Should every investor do what is termed due diligence? And what the heck is due diligence? And how much is enough?
“The price is going up on my stock and if I don’t get in now at the lower level I’ll miss out on a great opportunity.” How often have you heard that or maybe more to the point how often have you said, “well I really don’t have the time to investigate that deeply and all the guys in the chat room are convinced that the stock is ready to take off. And they seem to know what they are talking about.” If that was you don’t be too alarmed because I think that everyone who has purchased stock has used that same pre-ipo due diligence hong kong internal rationalization at one time or another when it comes to going along with the investing crowd.
Of course, you don’t know who really just promotes but not buys in the chat room and may also receive a fee for hustling the other chat room members. Don’t be surprised at that revelation because many promoters/hustlers earn a good living by hanging out at chat rooms and forums. Occasionally a sharp-eyed member suddenly realizes what member xz is doing and he/she gets banned from the chat room but more often then not he/she can continue to hang around and influence the members in a more subtle fashion.
So this gets me to due diligence and what it means to the beginning investor. I know that investing can become tremendously exciting and all consuming as you pit what skills you have against the market makers and others who control the stock market. But you can very quickly lose what assets you have if you don’t do at least some due diligence.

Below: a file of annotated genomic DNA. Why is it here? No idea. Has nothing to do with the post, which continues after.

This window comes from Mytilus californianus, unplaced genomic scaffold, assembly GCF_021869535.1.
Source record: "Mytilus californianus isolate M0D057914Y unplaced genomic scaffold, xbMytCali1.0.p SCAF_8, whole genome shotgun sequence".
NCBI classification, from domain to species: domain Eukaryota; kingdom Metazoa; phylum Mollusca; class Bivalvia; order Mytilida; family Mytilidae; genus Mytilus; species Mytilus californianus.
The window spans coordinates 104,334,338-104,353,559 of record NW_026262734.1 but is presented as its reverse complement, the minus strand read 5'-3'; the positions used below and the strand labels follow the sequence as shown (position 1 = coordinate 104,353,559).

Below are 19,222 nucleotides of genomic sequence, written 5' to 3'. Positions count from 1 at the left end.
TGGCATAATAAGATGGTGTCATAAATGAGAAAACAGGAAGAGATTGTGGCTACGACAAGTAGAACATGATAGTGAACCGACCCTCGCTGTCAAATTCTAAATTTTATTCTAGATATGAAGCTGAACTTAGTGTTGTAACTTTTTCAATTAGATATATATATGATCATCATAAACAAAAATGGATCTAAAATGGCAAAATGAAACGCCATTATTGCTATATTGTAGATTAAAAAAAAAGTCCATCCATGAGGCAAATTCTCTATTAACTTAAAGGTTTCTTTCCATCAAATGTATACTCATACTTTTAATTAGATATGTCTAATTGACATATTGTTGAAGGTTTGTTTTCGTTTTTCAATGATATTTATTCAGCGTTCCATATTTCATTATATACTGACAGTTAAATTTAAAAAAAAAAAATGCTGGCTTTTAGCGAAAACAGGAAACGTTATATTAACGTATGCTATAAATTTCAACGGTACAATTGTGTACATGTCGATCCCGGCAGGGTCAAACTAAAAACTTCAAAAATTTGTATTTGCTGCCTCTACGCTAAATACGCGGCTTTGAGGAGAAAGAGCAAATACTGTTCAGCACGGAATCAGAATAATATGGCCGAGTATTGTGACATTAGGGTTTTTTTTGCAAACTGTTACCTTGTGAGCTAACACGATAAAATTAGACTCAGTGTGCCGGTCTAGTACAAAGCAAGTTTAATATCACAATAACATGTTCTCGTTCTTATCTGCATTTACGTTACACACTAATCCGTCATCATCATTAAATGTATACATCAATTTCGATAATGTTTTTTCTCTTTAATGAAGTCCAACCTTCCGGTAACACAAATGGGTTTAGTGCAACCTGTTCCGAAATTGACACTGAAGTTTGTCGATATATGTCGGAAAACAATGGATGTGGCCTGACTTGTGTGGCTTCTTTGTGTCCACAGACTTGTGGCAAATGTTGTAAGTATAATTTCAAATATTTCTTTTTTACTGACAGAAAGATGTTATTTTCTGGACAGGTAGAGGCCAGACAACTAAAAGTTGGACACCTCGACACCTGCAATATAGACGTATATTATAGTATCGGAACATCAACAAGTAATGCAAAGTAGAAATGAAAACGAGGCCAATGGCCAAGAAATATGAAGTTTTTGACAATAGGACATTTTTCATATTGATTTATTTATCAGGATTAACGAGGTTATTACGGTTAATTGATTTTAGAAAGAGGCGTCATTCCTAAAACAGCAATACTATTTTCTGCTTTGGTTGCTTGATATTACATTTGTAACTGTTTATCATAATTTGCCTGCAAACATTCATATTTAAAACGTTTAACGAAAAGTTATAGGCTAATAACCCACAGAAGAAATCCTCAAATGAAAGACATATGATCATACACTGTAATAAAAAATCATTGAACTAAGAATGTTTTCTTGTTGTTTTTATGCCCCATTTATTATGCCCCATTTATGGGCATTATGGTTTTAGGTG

Due diligence starts with inquiring whether the company you are interested in has registered its securities. You can check with the SEC (a great place to check for EDGARS and other information.) Once you know that the company has registered with the SEC you should also know that the company is required to maintain a reporting schedule. Also checking the EDGARS will provide real time information including name and addresses of officers, filings of material change, quarterly and annual financial statements and others. Although this is not an exhaustive review of materials that you can elicit from the SEC website it does show that prudent information is readily available to you for your due diligence.
After checking SEC filings you should then review as best you can the financial statements that also include purchases and sales by insiders. Since company officers are required to report sales of stock as well as purchases, that can become a very interesting document and also ring a warning bell as well. You might also check to see that the quarterly and annual statements are certified by an auditor or accounting firm.
Check for red flags such as trading suspensions, also check for any other violations of the regulatory acts from the SEC as well. I would think twice before dealing with any company that has trading suspensions in its EDGAR base.
I would also be concerned if you find the financials to be questionable. You don’t have to be an accountant to notice that the company has a very large amount of debt, that revenues have declined over the past 5 years say as expense have increased. There certainly could be good explanations for that but the important thing is that you inquire to your satisfaction.